The cold, cold truth

News that Washington police have made a breakthrough in the 2001 murder of government intern Chandra Levy will bring a measure of relief to her long-suffering family and the community that she lived in. It may perhaps be too late to rehabilitate the image of the US congressman Gary Condit who was ensnared in the publicity surrounding the disappearance of the young woman and whose political career collapsed in a tailspin. Mr Condit’s exile was in equal measure a result of his indiscretion – he was said to have had an affair with Ms Levy – and the inclination of the media to go for the jugular when they convince themselves that they have their favoured suspect cornered and weakened. It will now be left to history to revise Mr Condit’s part in this drama and to punctuate it.

Of greater interest to us here is the fact that a case from 2001 which had long been dormant and without any clear path to prosecution has suddenly roared back to life. The truth is that these cases are never far from the consciousness of investigators in the average police precinct and there is a relentlessness that attends them and a constant triangulation of new data, details, DNA and the like particularly with high-profile cases like Ms Levy’s. Sometimes a long reticent witness might provide a key break but more often it’s the hard work of re-evaluating and re-assessing facts for that eureka moment. In this case, the prime suspect had been on the police’s radar but there had not been sufficient incriminating evidence. DNA evidence now links the suspect to the case though the police should have had him under closer investigation as he had been convicted of assaulting two women in 2002 in the same park where Levy disappeared.

While not all cold cases will ever be elucidated, the cold, cold truth in this jurisdiction is that the probability of satisfactory solutions to long unsolved crimes is a very remote prospect. Amid the recent exaggerated optimism and pessimism in the budget debate the most we could do is offer the long view. PPP/C governments have had 15-plus years to create the capacity in the police force and other law enforcement arms to bear down unremittingly on the cases that have defied solution. This, they have signally failed to do. Almost immediately upon assuming office the PPP/C had the wake-up call that it needed: the killing and dumping of the body of Monica Reece on Main Street in 1993. The botched and bumbling investigation that followed exposed all of the frailties of the police force: lack of investigative acumen, inaccessibility to regulation DNA testing, poor public co-operation and compromised policing. These problems are still chronic today.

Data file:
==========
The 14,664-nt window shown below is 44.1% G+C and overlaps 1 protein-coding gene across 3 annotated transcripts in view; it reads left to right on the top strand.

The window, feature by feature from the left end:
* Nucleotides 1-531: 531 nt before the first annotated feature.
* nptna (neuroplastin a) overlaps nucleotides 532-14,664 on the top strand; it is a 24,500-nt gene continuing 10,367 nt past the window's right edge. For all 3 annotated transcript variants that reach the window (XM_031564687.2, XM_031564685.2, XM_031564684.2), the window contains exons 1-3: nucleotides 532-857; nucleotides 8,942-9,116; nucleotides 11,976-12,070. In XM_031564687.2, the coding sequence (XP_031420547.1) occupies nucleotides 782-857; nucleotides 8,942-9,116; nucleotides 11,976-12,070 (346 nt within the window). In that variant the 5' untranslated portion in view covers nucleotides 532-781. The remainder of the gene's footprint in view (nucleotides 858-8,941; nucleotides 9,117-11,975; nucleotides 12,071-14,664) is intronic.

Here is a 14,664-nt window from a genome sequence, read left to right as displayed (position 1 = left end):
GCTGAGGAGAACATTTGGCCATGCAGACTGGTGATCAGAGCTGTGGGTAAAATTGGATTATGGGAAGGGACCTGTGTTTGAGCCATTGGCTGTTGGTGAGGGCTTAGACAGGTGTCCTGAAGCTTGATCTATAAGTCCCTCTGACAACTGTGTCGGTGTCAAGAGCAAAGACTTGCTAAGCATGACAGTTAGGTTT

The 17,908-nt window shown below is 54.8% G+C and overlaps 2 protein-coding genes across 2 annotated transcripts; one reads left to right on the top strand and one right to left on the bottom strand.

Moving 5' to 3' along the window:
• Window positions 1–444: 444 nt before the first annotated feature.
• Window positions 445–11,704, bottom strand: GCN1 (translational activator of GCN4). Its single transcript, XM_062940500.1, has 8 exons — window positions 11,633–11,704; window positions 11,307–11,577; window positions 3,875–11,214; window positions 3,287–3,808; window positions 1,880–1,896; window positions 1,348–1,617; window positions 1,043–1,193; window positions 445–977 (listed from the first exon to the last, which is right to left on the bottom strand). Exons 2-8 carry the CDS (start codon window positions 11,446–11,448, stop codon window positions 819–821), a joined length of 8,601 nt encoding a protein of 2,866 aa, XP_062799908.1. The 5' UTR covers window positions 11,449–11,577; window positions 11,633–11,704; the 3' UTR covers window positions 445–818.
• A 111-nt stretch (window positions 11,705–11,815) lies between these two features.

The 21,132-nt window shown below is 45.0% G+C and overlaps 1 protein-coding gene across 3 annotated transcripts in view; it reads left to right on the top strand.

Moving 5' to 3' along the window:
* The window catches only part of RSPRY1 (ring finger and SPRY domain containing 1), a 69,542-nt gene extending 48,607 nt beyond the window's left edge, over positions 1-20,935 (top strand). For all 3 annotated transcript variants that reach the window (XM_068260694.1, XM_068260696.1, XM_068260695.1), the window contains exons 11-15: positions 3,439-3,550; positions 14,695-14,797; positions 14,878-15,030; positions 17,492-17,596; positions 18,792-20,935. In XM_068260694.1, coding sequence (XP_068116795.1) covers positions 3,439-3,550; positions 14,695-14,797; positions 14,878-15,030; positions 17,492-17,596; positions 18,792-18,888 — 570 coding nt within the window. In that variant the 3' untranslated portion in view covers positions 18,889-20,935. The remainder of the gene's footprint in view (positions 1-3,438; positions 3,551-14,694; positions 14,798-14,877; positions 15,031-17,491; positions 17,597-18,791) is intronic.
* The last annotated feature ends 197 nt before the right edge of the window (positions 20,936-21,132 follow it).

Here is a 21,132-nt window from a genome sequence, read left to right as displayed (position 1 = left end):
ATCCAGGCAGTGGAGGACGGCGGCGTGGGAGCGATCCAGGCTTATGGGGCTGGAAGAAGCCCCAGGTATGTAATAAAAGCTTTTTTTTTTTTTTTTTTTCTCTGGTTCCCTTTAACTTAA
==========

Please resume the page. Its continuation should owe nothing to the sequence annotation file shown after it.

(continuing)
In the various periods of PPP/C governance since 1992, the decision-makers have not taken this major weakness in law and order seriously. The result is that unsolved murders of all types have become commonplace and there is no hope that Ms Reece’s murderer or murderers will be brought to justice the way that Ms Levy’s killer may soon be. In Ms Reece’s case, DNA testing and other forensic evidence might have indicated with greater clarity who she had spent her last hours with and who should then have answered more definitively about what happened that night.

Though many had warned that the murder of Ms Reece epitomized the degradation of policing over several decades and a line in the sand had to be drawn and the police force re-jigged, nothing was done as the PPP/C appeared more concerned with charting control over the police hierarchy and the rest of the security apparatus.

Almost 16 years after Ms Reece’s body was found on Main Street, not much has changed. There are literally hundreds of murders, maimings, rapes and other heinous crimes that have gone unsolved because the PPP/C has ignored report after report on what needed to be reformed in favour of establishing political comfort with the police hierarchy.

It is exactly why the incapacity to solve cases ranges from the Alicia Foster murder, to the gunning down of boxing coach Donald Allison, to the fusillade that claimed the life of Ronald Waddell to the eight miners at Lindo Creek and the other two massacres. The PPP/C’s calculated resistance to the needed reforms rises to a shocking dereliction of duty and history will hold their governments accountable for the unsolved mayhem, bloodshed and emotional torture that hundreds of families have gone through.

All of the talk of the reforms emanating from the Ministry of Home Affairs remains just that -talk. The Citizen Security Programme, the crimestoppers scheme, the UK-funded plan, the Symonds report, the Disciplined Forces Commission all remain still-born even as the bodies drop; criminals are on the loose and prosecutions are few.

It is beyond ludicrous that months after DNA samples were dispatched to a Jamaican lab in pursuit of information on the heinous murders of the eight miners at Lindo Creek that the lab for whatever reasons is unable to finish the job and the authorities here seem to be completely unmoved by this.

The country is still waiting for a state-of-the-art forensics lab, credible ballistic information and regular access to DNA testing that would lift hopes for the solution of horrific murders like those of Anjanie Mahdoo and Shenese Richardson-Austin even if it is too late for Ms Reece.

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